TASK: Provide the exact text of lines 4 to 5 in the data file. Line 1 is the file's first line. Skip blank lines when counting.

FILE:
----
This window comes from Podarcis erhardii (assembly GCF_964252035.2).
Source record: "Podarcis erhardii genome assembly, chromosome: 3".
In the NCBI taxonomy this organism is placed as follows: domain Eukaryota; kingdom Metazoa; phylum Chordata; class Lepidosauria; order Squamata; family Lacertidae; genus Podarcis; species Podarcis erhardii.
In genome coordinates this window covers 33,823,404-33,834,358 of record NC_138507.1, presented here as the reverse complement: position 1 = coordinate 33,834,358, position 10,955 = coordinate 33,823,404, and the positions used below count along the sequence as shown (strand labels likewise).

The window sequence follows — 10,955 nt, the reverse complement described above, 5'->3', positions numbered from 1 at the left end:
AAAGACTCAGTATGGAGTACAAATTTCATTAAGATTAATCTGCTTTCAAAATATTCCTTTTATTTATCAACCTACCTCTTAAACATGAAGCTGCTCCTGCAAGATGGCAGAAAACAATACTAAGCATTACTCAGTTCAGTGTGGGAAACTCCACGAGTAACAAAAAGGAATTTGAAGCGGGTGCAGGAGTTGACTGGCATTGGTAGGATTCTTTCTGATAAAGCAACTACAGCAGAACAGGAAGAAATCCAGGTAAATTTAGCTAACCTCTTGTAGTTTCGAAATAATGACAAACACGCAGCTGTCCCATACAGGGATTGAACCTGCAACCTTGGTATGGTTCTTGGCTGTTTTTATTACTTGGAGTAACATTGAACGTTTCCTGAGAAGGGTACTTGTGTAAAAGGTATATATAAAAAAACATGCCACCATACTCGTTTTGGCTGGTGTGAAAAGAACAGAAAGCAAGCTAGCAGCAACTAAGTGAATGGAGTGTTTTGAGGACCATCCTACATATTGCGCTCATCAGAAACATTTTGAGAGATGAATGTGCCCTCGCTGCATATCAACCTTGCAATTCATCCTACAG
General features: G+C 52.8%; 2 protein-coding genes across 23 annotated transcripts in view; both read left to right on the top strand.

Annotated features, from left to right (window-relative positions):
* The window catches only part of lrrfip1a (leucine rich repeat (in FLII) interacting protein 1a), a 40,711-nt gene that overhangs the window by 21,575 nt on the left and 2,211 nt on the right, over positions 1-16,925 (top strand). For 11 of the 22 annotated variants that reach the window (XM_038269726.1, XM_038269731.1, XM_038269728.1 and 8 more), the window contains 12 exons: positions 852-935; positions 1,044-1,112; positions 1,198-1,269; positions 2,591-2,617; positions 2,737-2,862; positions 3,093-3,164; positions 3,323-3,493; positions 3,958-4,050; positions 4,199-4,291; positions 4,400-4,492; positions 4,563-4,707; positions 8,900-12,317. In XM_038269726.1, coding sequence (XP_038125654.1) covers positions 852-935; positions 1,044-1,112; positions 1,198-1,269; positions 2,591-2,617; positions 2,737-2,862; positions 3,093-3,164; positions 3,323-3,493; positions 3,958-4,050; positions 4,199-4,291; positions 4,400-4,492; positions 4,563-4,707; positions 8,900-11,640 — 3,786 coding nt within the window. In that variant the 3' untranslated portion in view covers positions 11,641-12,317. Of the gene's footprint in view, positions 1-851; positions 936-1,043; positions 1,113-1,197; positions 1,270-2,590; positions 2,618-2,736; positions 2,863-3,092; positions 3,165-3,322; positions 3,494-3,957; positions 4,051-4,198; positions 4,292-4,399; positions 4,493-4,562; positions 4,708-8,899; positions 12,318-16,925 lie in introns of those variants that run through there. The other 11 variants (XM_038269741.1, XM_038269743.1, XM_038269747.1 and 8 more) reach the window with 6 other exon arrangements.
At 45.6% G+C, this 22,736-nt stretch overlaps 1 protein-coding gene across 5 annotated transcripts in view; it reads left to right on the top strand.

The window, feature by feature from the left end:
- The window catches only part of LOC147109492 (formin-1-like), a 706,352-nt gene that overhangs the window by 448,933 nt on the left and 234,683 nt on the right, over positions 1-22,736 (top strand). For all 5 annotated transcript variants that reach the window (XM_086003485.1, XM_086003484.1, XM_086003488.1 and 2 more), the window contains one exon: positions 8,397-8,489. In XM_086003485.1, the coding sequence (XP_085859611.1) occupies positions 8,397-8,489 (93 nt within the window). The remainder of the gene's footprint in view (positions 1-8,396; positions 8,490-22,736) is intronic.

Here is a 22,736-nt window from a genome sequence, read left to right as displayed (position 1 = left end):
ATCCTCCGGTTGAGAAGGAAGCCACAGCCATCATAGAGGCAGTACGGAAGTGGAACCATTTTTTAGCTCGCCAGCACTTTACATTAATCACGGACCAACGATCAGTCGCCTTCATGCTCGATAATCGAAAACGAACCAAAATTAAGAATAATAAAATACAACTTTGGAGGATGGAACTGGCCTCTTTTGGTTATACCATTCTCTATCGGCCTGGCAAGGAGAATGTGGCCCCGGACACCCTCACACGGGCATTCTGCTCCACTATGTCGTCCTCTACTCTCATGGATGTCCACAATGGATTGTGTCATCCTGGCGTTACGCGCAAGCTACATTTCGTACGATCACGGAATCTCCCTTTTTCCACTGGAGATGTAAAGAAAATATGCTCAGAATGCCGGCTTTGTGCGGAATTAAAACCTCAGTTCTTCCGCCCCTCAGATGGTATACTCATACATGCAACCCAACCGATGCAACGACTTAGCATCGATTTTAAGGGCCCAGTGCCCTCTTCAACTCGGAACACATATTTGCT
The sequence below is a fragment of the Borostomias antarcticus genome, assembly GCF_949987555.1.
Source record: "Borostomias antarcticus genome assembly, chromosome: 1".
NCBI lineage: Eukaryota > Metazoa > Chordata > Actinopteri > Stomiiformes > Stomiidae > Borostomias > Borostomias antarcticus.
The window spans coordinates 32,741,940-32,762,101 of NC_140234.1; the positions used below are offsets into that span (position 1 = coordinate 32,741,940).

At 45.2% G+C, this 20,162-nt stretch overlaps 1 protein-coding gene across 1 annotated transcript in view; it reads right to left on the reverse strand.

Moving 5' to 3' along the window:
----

In genome coordinates this window covers 33,823,404-33,834,358 of record NC_138507.1, presented here as the reverse complement: position 1 = coordinate 33,834,358, position 10,955 = coordinate 33,823,404, and the positions used below count along the sequence as shown (strand labels likewise).

The window sequence follows — 10,955 nt, the reverse complement described above, 5'->3', positions numbered from 1 at the left end: